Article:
Interview & Report

Shogo Yanagi

Shogo Yanagi

FAKE TOKYO chief&PR CANDY manager

Mr. Yanagi interned at "A" (formerly "GYPSY" & "VASARA") while in college. After graduating from college, he joined "Side by Side" at Laforet Harajuku. He then joined CANDY, and was in charge of purchasing and PR work, making the most of his experience in England while in college. In 2010, he launched the new fashion spot "FAKETOKYO" comprising CANDY and Sister with current director Ito, and conducted shop direction centered on PR work as the shop manager. Currently, he has newly launched "FAKE SHOWROOM" on the 3rd floor of the same building, and produces clothes and directs the wardrobes of artists, centering on the sales, PR, and consulting of young domestic brands.

The specialty boutique CANDY assembles cutting edge brands from both Japan and abroad, and offers the latest fashion with a unique world view. In 2010, it relocated from Shinjuku 2-chome to the Shibuya Center-Gai, which draws more of a mixed crowd and diverse information. He established a major base from which to make new fashion proposals along with sister shop Sister, and FAKE SHOWROOM, which discovers young designers and conducts distribution, and is further expanding the community.
We interviewed Shogo Yanagi, who handles the direction of FAKE TOKYO, which conducts these activities, as well as the management and PR of CANDY.



What led you to be involved with CANDY?

I had a friend that worked at CANDY that I knew from my school days, and he invited me to join at the time when they were changing the shop’s direction. While recreating the store, I was able to express my ideas regarding fashion in a direct manner, and I enjoyed this very much. I was able to feel a lot of potential based on the customers’ reaction to my ideas.

What did you do before joining CANDY?

I worked at a specialty boutique called “GYPSY”, which was in Daikanyama at the time, from when I was a college student. It’s a shop with a cutting-edge and avant-garde collection, and my experiences there formed the foundation of my fashion. After graduating from college, I started working at a shop called “Side by Side” in Laforet Harajuku which was directed by Nicola Formichetti, but they announced its closure after a month and a half… It was a time when large fast fashion stores were moving into Tokyo, and I felt that cutting-edge shops that picked up new brands were gradually disappearing. I feel that I became involved in the renewal of CANDY with the feeling of “if that’s the case, we should propose brands ourselves!”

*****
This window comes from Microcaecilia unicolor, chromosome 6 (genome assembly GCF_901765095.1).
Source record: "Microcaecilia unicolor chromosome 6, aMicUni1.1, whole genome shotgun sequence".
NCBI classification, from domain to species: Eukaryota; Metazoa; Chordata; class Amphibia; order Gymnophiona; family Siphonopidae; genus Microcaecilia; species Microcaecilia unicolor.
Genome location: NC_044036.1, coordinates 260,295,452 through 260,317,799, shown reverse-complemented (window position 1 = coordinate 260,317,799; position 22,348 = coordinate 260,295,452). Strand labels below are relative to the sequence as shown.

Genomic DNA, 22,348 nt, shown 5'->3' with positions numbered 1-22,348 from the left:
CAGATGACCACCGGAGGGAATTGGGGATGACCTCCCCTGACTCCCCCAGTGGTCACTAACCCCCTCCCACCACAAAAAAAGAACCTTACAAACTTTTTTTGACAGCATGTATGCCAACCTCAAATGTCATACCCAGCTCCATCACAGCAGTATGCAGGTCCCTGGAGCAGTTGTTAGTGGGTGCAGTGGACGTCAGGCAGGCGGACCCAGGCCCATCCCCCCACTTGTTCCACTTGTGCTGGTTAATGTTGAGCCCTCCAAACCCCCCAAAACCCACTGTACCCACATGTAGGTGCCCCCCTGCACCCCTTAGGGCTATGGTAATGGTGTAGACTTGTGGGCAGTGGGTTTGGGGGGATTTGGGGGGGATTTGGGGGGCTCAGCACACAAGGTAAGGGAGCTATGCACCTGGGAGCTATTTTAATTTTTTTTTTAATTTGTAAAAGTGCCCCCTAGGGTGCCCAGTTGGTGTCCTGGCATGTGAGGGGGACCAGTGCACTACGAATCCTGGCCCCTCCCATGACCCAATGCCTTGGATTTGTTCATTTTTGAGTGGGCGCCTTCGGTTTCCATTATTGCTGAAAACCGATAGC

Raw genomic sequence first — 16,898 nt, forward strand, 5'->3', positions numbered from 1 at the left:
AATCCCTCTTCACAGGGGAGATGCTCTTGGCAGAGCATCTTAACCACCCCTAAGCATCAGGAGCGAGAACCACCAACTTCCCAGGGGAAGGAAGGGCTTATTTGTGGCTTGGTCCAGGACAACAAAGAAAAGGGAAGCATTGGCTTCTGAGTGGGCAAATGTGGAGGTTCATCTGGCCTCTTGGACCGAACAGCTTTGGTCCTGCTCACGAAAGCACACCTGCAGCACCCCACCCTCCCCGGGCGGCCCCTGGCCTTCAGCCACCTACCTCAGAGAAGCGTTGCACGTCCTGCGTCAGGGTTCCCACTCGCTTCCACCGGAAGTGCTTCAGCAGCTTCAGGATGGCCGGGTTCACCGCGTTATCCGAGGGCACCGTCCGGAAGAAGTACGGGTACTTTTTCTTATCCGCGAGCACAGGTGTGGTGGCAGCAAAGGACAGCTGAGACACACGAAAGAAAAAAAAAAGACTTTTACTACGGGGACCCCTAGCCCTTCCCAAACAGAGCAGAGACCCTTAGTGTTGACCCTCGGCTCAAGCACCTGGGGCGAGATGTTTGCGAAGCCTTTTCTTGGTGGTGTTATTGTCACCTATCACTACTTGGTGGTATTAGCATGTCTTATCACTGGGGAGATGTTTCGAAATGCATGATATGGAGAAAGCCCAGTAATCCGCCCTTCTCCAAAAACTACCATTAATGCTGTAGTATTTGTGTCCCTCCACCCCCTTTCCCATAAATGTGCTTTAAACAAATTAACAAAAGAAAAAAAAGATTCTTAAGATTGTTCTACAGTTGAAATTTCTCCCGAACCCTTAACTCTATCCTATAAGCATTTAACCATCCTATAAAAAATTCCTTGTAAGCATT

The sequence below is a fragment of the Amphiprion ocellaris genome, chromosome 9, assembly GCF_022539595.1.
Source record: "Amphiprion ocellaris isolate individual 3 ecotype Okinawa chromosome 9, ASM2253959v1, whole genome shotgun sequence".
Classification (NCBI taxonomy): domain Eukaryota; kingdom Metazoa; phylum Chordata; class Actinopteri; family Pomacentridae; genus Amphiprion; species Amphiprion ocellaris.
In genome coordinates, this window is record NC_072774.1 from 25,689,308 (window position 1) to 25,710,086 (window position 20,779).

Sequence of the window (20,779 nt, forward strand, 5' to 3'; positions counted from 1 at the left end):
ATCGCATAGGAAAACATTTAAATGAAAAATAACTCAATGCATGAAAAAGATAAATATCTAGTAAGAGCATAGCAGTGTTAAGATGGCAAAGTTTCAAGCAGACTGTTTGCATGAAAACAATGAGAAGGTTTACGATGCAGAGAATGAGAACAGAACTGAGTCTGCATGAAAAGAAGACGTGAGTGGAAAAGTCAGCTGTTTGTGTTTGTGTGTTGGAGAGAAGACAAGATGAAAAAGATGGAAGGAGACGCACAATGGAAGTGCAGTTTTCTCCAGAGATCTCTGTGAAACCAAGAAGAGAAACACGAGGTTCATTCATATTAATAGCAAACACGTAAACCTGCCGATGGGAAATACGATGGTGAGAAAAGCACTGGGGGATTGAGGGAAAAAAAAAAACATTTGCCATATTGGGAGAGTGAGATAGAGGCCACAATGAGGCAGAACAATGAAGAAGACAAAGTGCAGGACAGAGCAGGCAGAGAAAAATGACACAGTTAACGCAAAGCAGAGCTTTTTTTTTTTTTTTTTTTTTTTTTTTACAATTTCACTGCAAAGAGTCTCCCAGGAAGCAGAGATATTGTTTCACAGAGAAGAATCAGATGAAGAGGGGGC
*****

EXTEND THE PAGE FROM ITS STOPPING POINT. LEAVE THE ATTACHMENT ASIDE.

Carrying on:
What do you value in the direction of CANDY?

I try to pay attention to new brands. I don’t simply look for young brands, but base my decisions on whether the brand expresses itself properly. To give an extreme example, even if a brand’s patterns and sewing techniques are lousy, if it successfully pursues its own world view and presentation, the creations later become well-honed through various experiences and the brand often heads in the right direction. Nowadays, I often have the chance to see student shows, and I feel that overall it is put together a bit too nicely. I often think that it would be good if the students pursued their own unique expressions further, whether it be Gothic & Lolita, punk, hip-hop, et cetera.

It has been two years since you relocated from Shinjuku 2-chome to Shibuya; what kind of changes have there been?

Many different types of people now visit our store – high school students, girls, shop attendants from nearby apparel shops, designers, etc. When we were in Shinjuku, there were no clothing stores around us, so we had the advantage of being able to convey our world view without being influenced by anything, but on the other hand, it was hard for people to visit. Our desire is to nurture people who want to dress fashionably, so we think that it is necessary to assert ourselves and make suggestions. We therefore wanted to come to Shibuya, where you can find a variety of things and people of different nationalities, ages, and sense of style. The people that come here all want to find something to add a little originality to their individual styles. We start off by making styling suggestions to these customers, and we hope that they will eventually show interest in the world view of the brand that makes the clothes.